Research update Sep 2019


Our biggest investment is with Charles Darwin University in a Finch Movement project using tiny transmitters placed on the birds and receiving towers that detect the tagged birds. We now have 21 receiving towers around the Wyndham region.

Researchers from the Movement and Landscape Ecology Lab are tracking the movements of finches to better understand how often and how far they move, where they spend time, and how they respond to fire and seed distribution across the landscape.

To give an idea of how often some of these birds move between sites, the following plot shows how often an adult female Gouldian Finch (tag #123) moved between the Wyndham, King River Road, and Guda Guda sites between 25 June and 5 July 2019. She returned daily to King River Road – maybe she was nesting there? That’s quite a daily flight for a small bird.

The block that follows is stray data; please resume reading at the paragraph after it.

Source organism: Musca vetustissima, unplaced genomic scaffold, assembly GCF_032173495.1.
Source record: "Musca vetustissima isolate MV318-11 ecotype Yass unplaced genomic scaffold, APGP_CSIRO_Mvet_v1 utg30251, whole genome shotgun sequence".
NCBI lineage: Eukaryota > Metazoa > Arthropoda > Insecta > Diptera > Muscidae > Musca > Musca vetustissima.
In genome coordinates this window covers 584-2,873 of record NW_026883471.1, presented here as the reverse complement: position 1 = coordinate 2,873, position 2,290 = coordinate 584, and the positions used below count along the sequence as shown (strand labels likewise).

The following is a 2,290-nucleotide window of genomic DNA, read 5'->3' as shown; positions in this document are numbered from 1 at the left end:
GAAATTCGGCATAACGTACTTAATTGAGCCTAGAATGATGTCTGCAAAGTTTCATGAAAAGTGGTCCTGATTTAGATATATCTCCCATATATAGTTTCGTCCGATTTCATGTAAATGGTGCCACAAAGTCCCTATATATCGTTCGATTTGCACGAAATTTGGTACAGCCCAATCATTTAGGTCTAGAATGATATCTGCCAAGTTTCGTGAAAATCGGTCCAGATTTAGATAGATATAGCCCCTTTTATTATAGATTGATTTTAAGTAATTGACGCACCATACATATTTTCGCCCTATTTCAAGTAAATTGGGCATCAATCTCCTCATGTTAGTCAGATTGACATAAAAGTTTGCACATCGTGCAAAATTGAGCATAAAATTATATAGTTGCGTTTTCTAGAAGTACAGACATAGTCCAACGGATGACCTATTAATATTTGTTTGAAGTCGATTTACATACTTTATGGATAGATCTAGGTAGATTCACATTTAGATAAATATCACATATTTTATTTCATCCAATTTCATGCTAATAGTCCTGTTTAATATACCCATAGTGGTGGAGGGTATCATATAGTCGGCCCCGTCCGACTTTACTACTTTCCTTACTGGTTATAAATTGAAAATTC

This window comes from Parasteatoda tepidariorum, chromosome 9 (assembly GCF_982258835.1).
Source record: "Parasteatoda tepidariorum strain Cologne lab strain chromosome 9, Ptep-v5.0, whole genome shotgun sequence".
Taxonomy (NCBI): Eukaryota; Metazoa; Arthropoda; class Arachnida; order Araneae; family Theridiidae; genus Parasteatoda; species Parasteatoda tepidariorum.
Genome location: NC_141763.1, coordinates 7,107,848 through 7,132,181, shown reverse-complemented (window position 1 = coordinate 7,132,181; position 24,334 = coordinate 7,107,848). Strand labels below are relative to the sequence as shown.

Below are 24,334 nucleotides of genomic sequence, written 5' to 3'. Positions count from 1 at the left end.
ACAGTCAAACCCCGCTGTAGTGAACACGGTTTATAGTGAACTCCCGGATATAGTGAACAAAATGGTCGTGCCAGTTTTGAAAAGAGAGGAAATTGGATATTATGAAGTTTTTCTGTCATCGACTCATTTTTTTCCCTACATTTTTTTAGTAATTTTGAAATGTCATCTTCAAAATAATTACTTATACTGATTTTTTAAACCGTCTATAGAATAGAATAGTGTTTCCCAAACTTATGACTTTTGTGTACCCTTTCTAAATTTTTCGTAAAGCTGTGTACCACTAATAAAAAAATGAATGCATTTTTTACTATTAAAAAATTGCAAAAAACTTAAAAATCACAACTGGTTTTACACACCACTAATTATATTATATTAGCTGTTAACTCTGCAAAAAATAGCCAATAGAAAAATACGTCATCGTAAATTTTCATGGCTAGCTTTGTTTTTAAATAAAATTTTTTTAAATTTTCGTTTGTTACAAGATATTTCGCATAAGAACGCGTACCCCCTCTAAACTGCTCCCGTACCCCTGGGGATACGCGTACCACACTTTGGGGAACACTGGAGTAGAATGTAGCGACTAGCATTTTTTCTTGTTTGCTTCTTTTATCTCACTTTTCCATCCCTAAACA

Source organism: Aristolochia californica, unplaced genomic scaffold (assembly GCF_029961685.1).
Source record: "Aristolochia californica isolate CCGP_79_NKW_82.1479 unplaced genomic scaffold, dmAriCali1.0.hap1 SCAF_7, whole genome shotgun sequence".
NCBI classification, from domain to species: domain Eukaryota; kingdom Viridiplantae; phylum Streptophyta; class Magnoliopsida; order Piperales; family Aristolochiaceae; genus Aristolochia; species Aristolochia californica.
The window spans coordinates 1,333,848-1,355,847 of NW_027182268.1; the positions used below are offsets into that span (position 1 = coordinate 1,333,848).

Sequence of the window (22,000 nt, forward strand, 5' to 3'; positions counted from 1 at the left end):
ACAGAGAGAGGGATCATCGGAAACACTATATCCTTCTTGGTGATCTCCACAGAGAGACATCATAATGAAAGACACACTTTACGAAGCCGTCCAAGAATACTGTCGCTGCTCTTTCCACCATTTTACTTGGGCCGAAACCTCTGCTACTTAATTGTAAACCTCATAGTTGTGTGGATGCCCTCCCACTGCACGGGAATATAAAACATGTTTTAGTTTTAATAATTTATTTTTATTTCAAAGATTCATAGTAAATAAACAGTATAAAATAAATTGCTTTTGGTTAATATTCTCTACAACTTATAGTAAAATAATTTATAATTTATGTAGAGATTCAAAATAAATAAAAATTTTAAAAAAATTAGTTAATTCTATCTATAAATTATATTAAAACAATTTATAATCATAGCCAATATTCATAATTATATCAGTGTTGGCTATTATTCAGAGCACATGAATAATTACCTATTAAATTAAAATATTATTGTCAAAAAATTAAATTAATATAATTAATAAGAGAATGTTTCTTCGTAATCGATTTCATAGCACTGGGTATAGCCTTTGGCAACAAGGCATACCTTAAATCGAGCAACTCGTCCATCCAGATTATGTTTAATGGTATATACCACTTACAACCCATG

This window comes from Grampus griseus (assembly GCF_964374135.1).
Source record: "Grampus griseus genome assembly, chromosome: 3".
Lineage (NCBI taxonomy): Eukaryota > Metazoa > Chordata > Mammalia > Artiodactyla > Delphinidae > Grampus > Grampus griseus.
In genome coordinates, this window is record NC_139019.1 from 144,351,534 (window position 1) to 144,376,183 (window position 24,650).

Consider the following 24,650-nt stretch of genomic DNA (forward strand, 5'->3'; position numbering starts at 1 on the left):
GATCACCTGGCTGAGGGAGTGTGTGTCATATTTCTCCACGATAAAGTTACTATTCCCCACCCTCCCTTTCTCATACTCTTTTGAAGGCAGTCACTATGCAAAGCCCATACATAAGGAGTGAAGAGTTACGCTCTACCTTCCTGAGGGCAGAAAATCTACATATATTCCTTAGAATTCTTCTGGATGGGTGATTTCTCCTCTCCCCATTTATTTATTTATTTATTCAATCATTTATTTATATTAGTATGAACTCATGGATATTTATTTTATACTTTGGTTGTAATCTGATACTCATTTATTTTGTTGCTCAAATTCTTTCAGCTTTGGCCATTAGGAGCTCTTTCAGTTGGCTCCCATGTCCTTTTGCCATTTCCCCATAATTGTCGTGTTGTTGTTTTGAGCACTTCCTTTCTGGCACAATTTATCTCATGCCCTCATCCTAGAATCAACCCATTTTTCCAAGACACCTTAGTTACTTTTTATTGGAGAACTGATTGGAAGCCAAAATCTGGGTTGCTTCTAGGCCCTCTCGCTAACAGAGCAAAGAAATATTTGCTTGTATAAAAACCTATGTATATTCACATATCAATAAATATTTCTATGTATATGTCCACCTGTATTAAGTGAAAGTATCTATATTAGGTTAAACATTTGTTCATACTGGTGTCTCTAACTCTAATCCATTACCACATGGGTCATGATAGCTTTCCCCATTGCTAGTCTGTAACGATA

They are also estimating home ranges to look at habitat preferences. The map below shows how an adult male Gouldian Finch seems to have a core use area (red) that includes two areas of town. This includes near the Caravan Park, where it comes for a drink daily at around 7:00am or later between 3:00-4:00pm. Its home range (white) covers a much larger area.

The study involves transmitter tags on Gouldians, Longtails and Masks. The results to date show that Gouldians are moving around much more than the other two species. They are almost certainly doing so to find food and it appears Gouldians are under more nutritional stress than the other locally abundant finches.